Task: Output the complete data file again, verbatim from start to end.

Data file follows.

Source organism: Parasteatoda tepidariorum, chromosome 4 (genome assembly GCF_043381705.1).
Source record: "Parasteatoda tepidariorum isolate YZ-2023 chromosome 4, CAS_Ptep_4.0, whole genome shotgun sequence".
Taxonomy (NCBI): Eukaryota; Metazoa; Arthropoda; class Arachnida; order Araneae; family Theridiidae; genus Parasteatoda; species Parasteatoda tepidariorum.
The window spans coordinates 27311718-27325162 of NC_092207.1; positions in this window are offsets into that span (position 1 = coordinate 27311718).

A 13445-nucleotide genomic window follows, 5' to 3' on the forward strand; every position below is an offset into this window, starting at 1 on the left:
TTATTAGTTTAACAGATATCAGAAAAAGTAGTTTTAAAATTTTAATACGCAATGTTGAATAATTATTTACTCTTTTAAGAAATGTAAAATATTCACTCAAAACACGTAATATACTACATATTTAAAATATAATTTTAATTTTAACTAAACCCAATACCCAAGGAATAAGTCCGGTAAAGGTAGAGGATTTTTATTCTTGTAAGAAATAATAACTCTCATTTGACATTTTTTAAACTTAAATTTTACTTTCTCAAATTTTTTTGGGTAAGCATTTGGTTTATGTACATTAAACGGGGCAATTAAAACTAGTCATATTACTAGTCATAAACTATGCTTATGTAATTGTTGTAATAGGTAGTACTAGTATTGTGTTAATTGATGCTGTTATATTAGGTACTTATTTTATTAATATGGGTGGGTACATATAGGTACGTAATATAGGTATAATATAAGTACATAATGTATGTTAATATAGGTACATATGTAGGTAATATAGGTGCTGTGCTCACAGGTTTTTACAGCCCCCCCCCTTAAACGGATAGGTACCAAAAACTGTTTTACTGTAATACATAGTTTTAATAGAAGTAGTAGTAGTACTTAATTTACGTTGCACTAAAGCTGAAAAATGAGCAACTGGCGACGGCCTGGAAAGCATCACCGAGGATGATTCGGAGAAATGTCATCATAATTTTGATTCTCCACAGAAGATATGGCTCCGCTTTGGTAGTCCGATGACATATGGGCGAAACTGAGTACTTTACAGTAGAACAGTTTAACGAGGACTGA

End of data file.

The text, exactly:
Source organism: Parasteatoda tepidariorum, chromosome 4 (genome assembly GCF_043381705.1).
Source record: "Parasteatoda tepidariorum isolate YZ-2023 chromosome 4, CAS_Ptep_4.0, whole genome shotgun sequence".
Taxonomy (NCBI): Eukaryota; Metazoa; Arthropoda; class Arachnida; order Araneae; family Theridiidae; genus Parasteatoda; species Parasteatoda tepidariorum.
The window spans coordinates 27311718-27325162 of NC_092207.1; positions in this window are offsets into that span (position 1 = coordinate 27311718).

A 13445-nucleotide genomic window follows, 5' to 3' on the forward strand; every position below is an offset into this window, starting at 1 on the left:
TTATTAGTTTAACAGATATCAGAAAAAGTAGTTTTAAAATTTTAATACGCAATGTTGAATAATTATTTACTCTTTTAAGAAATGTAAAATATTCACTCAAAACACGTAATATACTACATATTTAAAATATAATTTTAATTTTAACTAAACCCAATACCCAAGGAATAAGTCCGGTAAAGGTAGAGGATTTTTATTCTTGTAAGAAATAATAACTCTCATTTGACATTTTTTAAACTTAAATTTTACTTTCTCAAATTTTTTTGGGTAAGCATTTGGTTTATGTACATTAAACGGGGCAATTAAAACTAGTCATATTACTAGTCATAAACTATGCTTATGTAATTGTTGTAATAGGTAGTACTAGTATTGTGTTAATTGATGCTGTTATATTAGGTACTTATTTTATTAATATGGGTGGGTACATATAGGTACGTAATATAGGTATAATATAAGTACATAATGTATGTTAATATAGGTACATATGTAGGTAATATAGGTGCTGTGCTCACAGGTTTTTACAGCCCCCCCCCTTAAACGGATAGGTACCAAAAACTGTTTTACTGTAATACATAGTTTTAATAGAAGTAGTAGTAGTACTTAATTTACGTTGCACTAAAGCTGAAAAATGAGCAACTGGCGACGGCCTGGAAAGCATCACCGAGGATGATTCGGAGAAATGTCATCATAATTTTGATTCTCCACAGAAGATATGGCTCCGCTTTGGTAGTCCGATGACATATGGGCGAAACTGAGTACTTTACAGTAGAACAGTTTAACGAGGACTGA